In yesterday’s piece we pointed out that, between 1992 and 1994, two of the major pieces of being a genuinely active band, performing and recording, were missing. In this blog’s first post we showed that another piece, writing songs, wasn’t figuring on the front-man’s agenda. What other pieces of being a band with a life exist…? Let’s talk about media relations.
I’ve used the archive at the Internet Nirvana Fan Club and sifted it to find Nirvana’s interviews between 1988 and 1994 giving me a total sample of 64 to work with. The biggest phase of attention was naturally after Nevermind emerged, the first half of 1992 is swamped but it doesn’t ‘fall off a cliff’ after that, but given this is a band at their peak, they’re barely engaging more than they were in the years when they were just another unknown band.
And hold up… Take a look at the nature of the interviews conducted across the years:
That 33.33% in 1994 is earned via a single interview which seems to feature Kurt, Krist and Courtney altogether. There’s a clear trend toward the band no longer acting as a unit in front of the media; primarily Kurt conducts solo interviews, there are equal numbers for Krist solo interviews and Kurt interviewing with Courtney present.
The allocation of blame is a way of pretending that life is subject to human will rather than an unpredictable gut reaction to the clash of nature, circumstance, frailty and unforeseen consequence. But, if we were to play it, then the person with primary responsibility for halting Nirvana as an active and creative unit was Kurt Cobain.
The first piece on this blog a few weeks back was Trending Kurt Cobain’s Creativity which simply pointed out that between September 1991 and the end of his life Kurt wrote barely a dozen new songs. There are other ways of looking at Nirvana’s last two and a half years:
1992-1994 were Nirvana’s least productive years as live performers since 1988 when they were barely more than a part-time effort. In fact between the end of the Asia/Pacific tour in February 1992 to the commencement of the In Utero tour in October 1993 there were 21 shows in total.
Let’s try it again, with the stats for Nirvana’s studio visits:
In summary, by the end of the Nevermind sessions Nirvana had spent 58 days in studios despite the budgetary limitations in the early days. After that date, even though they increasingly used the studio to substitute for practice sessions, they only spent 21 days in studio. And that 21 doesn’t include Kurt Cobain not showing up to day one of the October 1992 session and being distracted on day two. It doesn’t show that he wasn’t present for the whole three days in January 1993. It doesn’t show that he only turned up to one day of the January 1994 session. It also doesn’t show that the 12 days of the In Utero session in February 1993 included overdubbing and mixing with only around half the days consisting of the band actually playing. Kurt Cobain’s personal statistics would have shown barely 18 days in studio after June 1991.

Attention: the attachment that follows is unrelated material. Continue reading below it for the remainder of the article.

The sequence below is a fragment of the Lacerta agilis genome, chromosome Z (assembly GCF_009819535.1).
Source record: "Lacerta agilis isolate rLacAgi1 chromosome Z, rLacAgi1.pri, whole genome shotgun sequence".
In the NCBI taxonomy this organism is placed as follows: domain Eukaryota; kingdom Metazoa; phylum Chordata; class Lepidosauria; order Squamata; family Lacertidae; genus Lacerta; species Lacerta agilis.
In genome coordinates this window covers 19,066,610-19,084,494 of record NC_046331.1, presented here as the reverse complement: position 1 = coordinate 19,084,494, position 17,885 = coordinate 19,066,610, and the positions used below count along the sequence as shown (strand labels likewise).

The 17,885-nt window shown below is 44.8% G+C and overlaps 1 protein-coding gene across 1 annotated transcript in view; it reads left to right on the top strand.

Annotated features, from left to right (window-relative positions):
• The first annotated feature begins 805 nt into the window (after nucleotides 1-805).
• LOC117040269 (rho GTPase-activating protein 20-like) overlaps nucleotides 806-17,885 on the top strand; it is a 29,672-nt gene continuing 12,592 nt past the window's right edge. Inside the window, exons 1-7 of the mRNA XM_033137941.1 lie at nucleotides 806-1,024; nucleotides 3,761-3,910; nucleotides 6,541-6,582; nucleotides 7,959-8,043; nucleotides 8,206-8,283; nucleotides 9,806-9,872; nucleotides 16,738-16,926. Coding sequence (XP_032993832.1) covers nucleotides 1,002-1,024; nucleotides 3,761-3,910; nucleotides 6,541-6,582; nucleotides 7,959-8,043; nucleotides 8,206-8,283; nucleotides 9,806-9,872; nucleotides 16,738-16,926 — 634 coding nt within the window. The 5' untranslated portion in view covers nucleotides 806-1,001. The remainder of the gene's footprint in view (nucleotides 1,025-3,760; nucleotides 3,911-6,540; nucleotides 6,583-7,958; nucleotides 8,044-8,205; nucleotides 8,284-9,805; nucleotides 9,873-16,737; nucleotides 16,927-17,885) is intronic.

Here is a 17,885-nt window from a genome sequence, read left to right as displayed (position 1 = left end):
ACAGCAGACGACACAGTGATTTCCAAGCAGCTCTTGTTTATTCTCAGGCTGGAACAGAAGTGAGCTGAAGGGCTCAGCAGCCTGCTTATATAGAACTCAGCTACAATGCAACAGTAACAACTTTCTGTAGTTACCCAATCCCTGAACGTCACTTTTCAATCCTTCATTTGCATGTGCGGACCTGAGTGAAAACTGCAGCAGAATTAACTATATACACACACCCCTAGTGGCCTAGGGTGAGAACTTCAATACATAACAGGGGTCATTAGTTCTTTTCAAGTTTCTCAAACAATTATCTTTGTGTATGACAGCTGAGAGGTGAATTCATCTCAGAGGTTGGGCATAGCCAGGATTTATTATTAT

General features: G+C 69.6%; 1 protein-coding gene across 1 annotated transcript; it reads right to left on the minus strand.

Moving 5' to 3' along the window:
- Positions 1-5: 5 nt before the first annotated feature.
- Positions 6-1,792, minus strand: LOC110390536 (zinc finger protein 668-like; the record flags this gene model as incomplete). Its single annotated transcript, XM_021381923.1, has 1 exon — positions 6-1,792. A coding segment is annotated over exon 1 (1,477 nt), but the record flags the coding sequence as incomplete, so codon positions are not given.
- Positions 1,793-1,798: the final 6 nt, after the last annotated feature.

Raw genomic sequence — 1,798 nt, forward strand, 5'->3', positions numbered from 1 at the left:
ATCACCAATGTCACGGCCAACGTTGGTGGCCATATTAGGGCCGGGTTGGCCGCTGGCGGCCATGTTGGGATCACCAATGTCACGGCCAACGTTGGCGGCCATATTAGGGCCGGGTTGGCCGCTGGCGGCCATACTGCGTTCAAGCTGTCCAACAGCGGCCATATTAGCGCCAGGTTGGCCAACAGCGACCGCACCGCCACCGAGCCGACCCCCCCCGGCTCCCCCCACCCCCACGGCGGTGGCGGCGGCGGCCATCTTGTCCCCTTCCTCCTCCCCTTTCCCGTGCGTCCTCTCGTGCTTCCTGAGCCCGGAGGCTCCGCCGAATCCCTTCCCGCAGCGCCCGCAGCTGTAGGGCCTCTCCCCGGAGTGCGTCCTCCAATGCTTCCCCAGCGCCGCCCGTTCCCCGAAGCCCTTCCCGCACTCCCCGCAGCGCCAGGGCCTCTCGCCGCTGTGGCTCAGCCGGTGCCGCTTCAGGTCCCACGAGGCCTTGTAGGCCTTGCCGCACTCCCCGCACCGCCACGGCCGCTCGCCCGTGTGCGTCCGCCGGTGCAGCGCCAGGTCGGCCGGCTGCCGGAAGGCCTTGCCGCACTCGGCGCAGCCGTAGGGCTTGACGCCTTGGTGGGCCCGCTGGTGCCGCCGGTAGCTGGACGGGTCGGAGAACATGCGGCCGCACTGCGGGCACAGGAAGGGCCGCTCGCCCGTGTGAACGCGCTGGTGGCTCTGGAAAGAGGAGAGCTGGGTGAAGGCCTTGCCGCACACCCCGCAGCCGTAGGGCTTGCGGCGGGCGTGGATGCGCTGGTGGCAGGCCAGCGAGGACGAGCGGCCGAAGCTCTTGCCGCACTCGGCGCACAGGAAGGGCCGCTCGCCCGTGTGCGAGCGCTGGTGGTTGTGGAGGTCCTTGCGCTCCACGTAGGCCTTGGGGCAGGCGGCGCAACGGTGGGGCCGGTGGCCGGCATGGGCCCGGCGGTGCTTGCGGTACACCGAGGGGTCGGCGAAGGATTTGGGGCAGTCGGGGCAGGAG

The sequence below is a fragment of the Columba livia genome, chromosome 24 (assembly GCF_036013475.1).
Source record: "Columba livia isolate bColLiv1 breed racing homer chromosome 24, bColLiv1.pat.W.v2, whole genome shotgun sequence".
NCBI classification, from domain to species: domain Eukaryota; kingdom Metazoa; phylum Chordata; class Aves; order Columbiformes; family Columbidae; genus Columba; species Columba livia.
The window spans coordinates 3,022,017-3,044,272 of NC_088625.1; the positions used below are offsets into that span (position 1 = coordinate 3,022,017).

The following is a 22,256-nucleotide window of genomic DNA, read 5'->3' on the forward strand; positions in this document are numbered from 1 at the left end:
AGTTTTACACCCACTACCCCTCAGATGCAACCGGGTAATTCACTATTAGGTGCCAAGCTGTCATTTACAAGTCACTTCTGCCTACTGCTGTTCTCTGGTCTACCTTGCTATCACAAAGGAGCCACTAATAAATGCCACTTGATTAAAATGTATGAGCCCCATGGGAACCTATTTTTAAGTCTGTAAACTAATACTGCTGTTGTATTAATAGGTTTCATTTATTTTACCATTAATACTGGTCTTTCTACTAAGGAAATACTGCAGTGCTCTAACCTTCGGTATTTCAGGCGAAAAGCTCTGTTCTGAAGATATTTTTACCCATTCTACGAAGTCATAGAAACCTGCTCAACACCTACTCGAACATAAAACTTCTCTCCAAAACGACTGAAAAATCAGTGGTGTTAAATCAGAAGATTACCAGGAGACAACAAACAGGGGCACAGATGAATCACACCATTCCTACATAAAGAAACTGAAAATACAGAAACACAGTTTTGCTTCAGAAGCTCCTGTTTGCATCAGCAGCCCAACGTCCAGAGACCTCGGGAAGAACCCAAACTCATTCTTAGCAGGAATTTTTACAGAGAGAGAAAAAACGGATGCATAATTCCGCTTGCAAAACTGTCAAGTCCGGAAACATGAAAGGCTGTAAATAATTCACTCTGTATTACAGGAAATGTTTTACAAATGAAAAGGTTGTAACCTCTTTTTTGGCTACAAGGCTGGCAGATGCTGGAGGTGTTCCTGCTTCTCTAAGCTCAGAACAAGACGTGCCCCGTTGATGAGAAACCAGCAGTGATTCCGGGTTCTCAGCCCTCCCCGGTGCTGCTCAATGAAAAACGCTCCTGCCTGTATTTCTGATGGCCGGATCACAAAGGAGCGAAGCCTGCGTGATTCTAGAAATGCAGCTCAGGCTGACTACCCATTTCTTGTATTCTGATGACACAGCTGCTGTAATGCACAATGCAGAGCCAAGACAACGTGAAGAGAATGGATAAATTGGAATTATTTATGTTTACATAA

We’ll continue later today…
With so much Nirvana material now available — officially or unofficially — it’s possible to take a shot at tracking the peaks and troughs of Kurt Cobain’s song-writing. Take a look. This may vary as more information becomes available (in which case I’ll update this), however the basic point is extremely clear. Kurt Cobain produced 84% of his songs (with Nirvana and solo) prior to Nevermind being released.
That figure may, in fact, be even higher. Curmudgeon debuted in October 1991 suggesting it had been written prior to Nevermind’s release. Meanwhile the main riff from Tourette’s is performed at a sound-check in Vienna in November and, according to Gillian G Gaar’s book Entertain Us, Krist Novoselic believes the song was written in 1989. She also states that a 1987 practice tape features two additional unknown compositions Nirvana were jamming on.
This leaves Heart Shaped Box, Serve the Servants, Very Ape, Milk It, M.V., Scentless Apprentice, Frances Farmer Will Have Her Revenge on Seattle, I Hate Myself and I Want to Die, Gallons of Rubbing Alcohol Flow Through the Strip plus The Other Improv — with You Know You’re Right and Do Re Mi the only results of the final thirteen months.
Does it matter? Well, I’d argue yes. It suggests that Nirvana, at the height of their fame between 1992-1994, barely existed as a productive and creative group, they just tidied up leftovers. It also suggests Kurt Cobain’s crisis leading to his death was not a short-term crash sparked in 1994. Instead it looks like part of a malaise stretched over a significant period of time, around thirty months in which he barely wrote a fresh note.